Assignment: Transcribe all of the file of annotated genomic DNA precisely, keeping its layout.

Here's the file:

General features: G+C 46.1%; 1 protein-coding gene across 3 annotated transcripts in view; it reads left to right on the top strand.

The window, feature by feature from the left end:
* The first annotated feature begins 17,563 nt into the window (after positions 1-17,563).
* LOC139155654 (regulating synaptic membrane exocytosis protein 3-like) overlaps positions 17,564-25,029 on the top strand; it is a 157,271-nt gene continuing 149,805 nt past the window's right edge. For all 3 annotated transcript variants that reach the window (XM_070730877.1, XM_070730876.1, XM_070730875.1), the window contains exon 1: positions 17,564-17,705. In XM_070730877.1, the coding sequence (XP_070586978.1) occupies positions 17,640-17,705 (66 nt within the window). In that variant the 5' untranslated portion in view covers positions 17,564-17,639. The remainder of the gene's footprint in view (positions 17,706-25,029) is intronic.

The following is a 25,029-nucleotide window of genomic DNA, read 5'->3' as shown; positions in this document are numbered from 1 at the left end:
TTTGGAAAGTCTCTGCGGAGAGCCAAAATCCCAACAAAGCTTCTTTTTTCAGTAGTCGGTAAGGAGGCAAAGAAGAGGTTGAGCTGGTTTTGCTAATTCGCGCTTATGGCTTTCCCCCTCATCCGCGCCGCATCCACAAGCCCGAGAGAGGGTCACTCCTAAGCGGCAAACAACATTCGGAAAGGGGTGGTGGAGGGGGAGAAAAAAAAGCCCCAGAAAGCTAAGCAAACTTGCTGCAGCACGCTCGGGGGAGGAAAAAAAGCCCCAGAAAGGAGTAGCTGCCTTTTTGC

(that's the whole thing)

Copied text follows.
General features: G+C 46.1%; 1 protein-coding gene across 3 annotated transcripts in view; it reads left to right on the top strand.

The window, feature by feature from the left end:
* The first annotated feature begins 17,563 nt into the window (after positions 1-17,563).
* LOC139155654 (regulating synaptic membrane exocytosis protein 3-like) overlaps positions 17,564-25,029 on the top strand; it is a 157,271-nt gene continuing 149,805 nt past the window's right edge. For all 3 annotated transcript variants that reach the window (XM_070730877.1, XM_070730876.1, XM_070730875.1), the window contains exon 1: positions 17,564-17,705. In XM_070730877.1, the coding sequence (XP_070586978.1) occupies positions 17,640-17,705 (66 nt within the window). In that variant the 5' untranslated portion in view covers positions 17,564-17,639. The remainder of the gene's footprint in view (positions 17,706-25,029) is intronic.

The following is a 25,029-nucleotide window of genomic DNA, read 5'->3' as shown; positions in this document are numbered from 1 at the left end:
TTTGGAAAGTCTCTGCGGAGAGCCAAAATCCCAACAAAGCTTCTTTTTTCAGTAGTCGGTAAGGAGGCAAAGAAGAGGTTGAGCTGGTTTTGCTAATTCGCGCTTATGGCTTTCCCCCTCATCCGCGCCGCATCCACAAGCCCGAGAGAGGGTCACTCCTAAGCGGCAAACAACATTCGGAAAGGGGTGGTGGAGGGGGAGAAAAAAAAGCCCCAGAAAGCTAAGCAAACTTGCTGCAGCACGCTCGGGGGAGGAAAAAAAGCCCCAGAAAGGAGTAGCTGCCTTTTTGC